[Visit Life + Times]
Great to see thefader.com, has relaunched using WordPress. The FADER, or just FADER as we call it in NY, is a magazine that covers music & fashion with lots of hip-hop, dance, rock, and reggae coverage:
The FADER was previously on a custom Ruby on Rails CMS that was built in-house.
[ Visit TheFader.com ]
Boy’s Life earns a badge as a new WordPress.com VIP.
Boys’ Life, the official publication of the Boy Scouts of America, is a monthly magazine read by nearly nine million readers between the ages of 6 and 17.
The site is used as an interactive extension of the print magazine. Readers are encouraged to submit jokes, ask questions about gear or gadgets, share hobby tips, and participate in other ways. The site provides valuable scouting information for boys, such as merit badge requirements and scout law.
The Boys’ Life theme has numerous category templates for different areas of the site and displays information about reader submissions by using custom fields. Ratings and related posts utilize the Outbrain WordPress plugin.
[ Visit Boy's Life ]
A fast growing trend that we’ve seen of late is the adoption of WordPress for “CMS projects” where WordPress is being leveraged in building-out entire sites that are not necessarily blog-centric.
It’s great to see the Wall Street Journal Digital team leveraging their in-house expertise with WordPress to build out WSJ. Magazine.
The WSJ sites powered by WordPress now include the main WSJ blogs (mentioned previously here), WordPress.com VIP site AllThingsD.com, and the new Small Business How-To Guide just launched using WordPress as well.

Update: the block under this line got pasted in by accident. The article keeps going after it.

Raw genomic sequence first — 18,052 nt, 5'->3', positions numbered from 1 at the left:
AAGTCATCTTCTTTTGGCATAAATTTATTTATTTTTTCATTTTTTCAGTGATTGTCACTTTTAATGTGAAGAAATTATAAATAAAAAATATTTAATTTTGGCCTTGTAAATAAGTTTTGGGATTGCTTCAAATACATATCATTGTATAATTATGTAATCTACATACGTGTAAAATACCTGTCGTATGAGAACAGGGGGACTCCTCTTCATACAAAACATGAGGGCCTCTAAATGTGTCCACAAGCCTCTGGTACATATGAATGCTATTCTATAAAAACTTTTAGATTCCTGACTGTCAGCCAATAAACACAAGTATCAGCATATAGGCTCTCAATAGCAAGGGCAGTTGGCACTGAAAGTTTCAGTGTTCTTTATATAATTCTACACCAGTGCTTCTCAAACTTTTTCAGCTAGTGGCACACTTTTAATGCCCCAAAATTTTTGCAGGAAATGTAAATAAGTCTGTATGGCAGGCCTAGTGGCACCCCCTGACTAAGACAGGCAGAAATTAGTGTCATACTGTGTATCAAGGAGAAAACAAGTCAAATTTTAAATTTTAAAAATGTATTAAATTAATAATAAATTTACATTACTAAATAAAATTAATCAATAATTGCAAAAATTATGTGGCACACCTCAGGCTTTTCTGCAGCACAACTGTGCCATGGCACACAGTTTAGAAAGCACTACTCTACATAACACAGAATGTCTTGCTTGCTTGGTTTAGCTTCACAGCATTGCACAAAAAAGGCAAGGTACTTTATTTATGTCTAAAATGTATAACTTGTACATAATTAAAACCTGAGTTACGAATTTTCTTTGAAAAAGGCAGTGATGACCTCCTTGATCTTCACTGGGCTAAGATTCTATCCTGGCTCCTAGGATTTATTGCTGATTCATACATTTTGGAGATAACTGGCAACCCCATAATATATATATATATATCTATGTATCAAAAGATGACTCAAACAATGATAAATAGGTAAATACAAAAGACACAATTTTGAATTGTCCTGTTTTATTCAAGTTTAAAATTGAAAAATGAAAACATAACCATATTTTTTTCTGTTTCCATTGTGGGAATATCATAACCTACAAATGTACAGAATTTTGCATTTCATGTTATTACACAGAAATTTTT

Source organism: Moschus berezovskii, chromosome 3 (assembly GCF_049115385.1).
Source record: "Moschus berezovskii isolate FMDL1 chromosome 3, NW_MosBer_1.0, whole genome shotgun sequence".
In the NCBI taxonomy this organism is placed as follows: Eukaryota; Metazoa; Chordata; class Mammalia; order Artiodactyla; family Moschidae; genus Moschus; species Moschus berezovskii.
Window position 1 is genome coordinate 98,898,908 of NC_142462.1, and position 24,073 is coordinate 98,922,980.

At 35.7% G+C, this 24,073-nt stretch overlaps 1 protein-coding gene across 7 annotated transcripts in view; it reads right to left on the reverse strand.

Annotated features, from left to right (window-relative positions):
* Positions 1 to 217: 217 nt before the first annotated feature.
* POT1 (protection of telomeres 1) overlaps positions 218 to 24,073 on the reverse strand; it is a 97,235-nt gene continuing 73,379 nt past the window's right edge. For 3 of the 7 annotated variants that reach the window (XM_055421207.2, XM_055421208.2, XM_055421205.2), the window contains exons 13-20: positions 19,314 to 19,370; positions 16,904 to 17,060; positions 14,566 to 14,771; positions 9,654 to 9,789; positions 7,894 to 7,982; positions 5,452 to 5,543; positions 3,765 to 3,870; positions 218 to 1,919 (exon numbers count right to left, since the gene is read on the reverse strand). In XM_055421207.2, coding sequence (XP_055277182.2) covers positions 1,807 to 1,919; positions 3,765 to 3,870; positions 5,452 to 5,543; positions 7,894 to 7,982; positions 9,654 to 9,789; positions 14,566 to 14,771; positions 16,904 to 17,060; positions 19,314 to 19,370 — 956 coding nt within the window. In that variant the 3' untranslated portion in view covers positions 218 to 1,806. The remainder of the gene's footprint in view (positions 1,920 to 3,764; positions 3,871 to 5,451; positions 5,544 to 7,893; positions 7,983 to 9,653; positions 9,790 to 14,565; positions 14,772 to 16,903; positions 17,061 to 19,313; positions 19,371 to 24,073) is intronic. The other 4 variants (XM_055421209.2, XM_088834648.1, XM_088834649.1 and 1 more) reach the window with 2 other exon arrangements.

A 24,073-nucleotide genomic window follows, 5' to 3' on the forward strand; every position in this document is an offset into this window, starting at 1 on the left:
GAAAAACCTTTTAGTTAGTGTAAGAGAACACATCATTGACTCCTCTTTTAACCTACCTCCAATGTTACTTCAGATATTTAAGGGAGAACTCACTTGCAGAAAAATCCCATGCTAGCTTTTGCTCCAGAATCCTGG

[ Visit WSJ. Magazine ]
I’ve received a few emails asking if we could showcase a magazine publisher using WordPress in an innovative way.
Arena Magazine, published by Emap, is one such publisher. Promoted as “Britain’s original style magazine – for men” (content is PG-13), their development agency – New Media Maze – highlights why they selected WordPress:
We designed and built the blog using backend technology WordPress, having considered several options including Typepad (the technology behind this blog. [New Media Maze has since switched to WordPress]) and Blogger, but quickly found that WordPress far outstrips the others in terms of features and maniability (is that a real word?! Computer says no…). WordPress is open source and there’s a big community around the technology so when you get stuck, help is always close at hand
You can read the full case study here (case study is rated G).